Sweetgreen's IPO Is Done: Salad Slinger's Shares Pop 76% in First Day on the NYSE

Harri Weber

Harri is dot.LA's senior finance reporter. She previously worked for Gizmodo, Fast Company, VentureBeat and Flipboard. Find her on Twitter and send tips on L.A. startups and venture capital to harrison@dot.la.

Sweetgreen's IPO Is Done: Salad Slinger's Shares Pop 76% in First Day on the NYSE

Investors tucked away Sweetgreen shares by the forkful on Thursday, driving the price of the salad chain's stock up more than 76% to a closing price of $49.50 per share.

The Culver City company raised $364 million in its New York Stock Exchange debut, selling 13 million shares at $28 a pop. Originally, the company had targeted a price per share of $25 at the high end.


Following the debut, the stock soared as high as $56.20 per share during regular trading, despite the company's dearth of profits.

Shortly after the IPO, Sweetgreen CEO Jonathan Neman said the company's mission is "to transform fast food and make it healthy." However, critics have called Neman's views on health fatphobic. The executive came under fire recently after claiming "no vaccine nor mask will save us" in a since-deleted LinkedIn post, which ultimately argued that what Americans should do is eat the kind of food that Sweetgreen sells.

But for a salad business, Sweetgreen also looks a lot like a tech company. Ahead of the IPO, the company described itself as a "digital platform," a "multi-channel restaurant ecosystem," and even a content creator — all phrases more evocative of Silicon Valley than a salad bar.

Trading under the symbol SG, Sweetgreen aims to double in size over the next five years. Pandemic lockdowns hammered the company last year, leading to significant layoffs at its L.A. headquarters. However, sales rebounded in the runup to the chain's IPO.

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Energy Shares Wants to Offer You a Chance to Invest in Green Energy Startups

David Shultz

David Shultz reports on clean technology and electric vehicles, among other industries, for dot.LA. His writing has appeared in The Atlantic, Outside, Nautilus and many other publications.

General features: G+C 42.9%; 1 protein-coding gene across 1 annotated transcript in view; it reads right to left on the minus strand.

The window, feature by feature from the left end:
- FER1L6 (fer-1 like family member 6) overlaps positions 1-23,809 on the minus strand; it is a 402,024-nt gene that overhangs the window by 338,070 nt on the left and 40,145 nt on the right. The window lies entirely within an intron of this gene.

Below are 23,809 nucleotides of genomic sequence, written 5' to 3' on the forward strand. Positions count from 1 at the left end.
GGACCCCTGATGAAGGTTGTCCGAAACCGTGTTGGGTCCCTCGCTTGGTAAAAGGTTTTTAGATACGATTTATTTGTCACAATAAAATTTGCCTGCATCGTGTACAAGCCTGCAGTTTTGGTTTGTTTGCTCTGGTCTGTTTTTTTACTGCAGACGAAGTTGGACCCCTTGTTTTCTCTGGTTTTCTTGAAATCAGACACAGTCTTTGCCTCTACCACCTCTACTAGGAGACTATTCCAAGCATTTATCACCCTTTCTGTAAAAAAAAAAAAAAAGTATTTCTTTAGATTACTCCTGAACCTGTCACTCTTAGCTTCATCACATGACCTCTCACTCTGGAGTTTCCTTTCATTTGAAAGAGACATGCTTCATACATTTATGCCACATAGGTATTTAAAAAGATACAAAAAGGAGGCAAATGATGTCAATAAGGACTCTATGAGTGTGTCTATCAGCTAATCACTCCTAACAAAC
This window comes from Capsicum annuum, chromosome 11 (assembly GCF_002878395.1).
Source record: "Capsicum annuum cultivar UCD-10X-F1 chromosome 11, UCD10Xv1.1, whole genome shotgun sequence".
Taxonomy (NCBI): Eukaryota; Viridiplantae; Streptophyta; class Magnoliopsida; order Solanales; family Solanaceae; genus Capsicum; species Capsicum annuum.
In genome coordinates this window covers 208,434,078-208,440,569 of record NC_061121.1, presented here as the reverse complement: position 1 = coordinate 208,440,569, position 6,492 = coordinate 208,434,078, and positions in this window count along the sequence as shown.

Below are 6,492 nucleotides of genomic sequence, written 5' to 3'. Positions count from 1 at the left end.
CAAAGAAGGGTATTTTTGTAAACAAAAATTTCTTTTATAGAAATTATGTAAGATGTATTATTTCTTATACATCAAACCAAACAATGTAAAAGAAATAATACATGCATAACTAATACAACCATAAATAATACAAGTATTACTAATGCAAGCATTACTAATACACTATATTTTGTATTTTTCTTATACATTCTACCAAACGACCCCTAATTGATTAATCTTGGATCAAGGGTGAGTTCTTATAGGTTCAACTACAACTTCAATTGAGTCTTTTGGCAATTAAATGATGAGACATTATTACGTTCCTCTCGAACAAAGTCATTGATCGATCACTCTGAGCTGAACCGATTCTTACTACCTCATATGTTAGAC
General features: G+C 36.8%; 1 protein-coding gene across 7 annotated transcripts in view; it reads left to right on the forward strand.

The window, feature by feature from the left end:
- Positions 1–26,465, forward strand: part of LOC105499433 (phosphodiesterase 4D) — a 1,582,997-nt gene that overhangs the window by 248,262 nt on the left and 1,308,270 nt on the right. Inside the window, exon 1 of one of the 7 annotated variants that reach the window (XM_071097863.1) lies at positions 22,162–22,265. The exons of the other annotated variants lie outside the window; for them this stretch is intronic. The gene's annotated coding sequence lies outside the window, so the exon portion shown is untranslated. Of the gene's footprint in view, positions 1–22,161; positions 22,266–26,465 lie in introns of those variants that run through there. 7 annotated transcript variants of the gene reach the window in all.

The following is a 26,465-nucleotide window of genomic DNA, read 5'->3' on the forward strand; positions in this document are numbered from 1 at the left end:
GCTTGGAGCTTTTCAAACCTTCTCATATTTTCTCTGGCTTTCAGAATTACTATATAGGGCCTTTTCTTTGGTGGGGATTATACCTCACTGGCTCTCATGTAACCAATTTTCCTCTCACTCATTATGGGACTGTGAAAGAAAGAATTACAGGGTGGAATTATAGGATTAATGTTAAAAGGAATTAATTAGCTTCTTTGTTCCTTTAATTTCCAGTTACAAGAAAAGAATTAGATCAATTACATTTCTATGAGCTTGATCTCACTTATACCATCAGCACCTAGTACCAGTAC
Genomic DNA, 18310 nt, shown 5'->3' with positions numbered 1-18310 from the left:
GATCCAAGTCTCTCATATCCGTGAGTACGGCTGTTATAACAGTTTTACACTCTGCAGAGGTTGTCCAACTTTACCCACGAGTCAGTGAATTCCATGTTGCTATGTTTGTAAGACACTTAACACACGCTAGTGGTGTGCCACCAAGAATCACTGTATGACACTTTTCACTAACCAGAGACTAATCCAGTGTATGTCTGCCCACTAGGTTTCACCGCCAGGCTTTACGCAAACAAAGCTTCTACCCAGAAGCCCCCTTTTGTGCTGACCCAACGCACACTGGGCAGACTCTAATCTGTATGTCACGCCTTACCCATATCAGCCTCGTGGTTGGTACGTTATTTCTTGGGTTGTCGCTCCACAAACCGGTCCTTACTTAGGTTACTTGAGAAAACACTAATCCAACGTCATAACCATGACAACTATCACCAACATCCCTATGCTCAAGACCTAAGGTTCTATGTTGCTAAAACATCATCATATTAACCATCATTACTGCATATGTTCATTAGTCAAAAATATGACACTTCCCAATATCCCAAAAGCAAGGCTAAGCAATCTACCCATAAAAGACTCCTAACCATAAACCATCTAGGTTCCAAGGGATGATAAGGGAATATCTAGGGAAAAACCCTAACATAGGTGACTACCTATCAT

Energy Shares Wants to Offer You a Chance to Invest in Green Energy Startups
Photo by Red Zeppelin on Unsplash

The Inflation Reduction Act contains almost $400 billion in funding for clean energy initiatives. There’s $250 billion for energy projects. $23 billion for transportation and EVs. $46 billion for environment. $21 billion for agriculture, and so on. With so much cash flowing into the sector, the possibilities for investment and growth are gigantic.

These investment opportunities, however, have typically been inaccessible for everyday retail investors until much later in a company’s development–after an IPO, usually. Meaning that the best returns are likely to be captured by banks and other institutions who have the capital and financing to invest large sums of money earlier in the process.

That’s where Pasadena-based Energy Shares comes in. The company wants to help democratize access to these investment opportunities and simultaneously give early-stage utility-scale energy projects another revenue stream.

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Why These Ukrainian Entrepreneurs Are Making LA Their Home

Aisha Counts
Aisha Counts is a business reporter covering the technology industry. She has written extensively about tech giants, emerging technologies, startups and venture capital. Before becoming a journalist she spent several years as a management consultant at Ernst & Young.
Why These Ukrainian Entrepreneurs Are Making LA Their Home
Joey Mota

Fleeing war and chasing new opportunities, more than a dozen Ukrainian entrepreneurs have landed in Los Angeles, finding an unexpected community in the city of dreams. These entrepreneurs have started companies that are collectively worth more than $300 million, in industries ranging from electric vehicle charging stations to audience monetization platforms to social networks.

Dot.LA spent an evening with this group of Ukrainian citizens, learning what it was like to build startups in Ukraine, to cope with the unimaginable fear of fleeing war, and to garner the resilience to rebuild.

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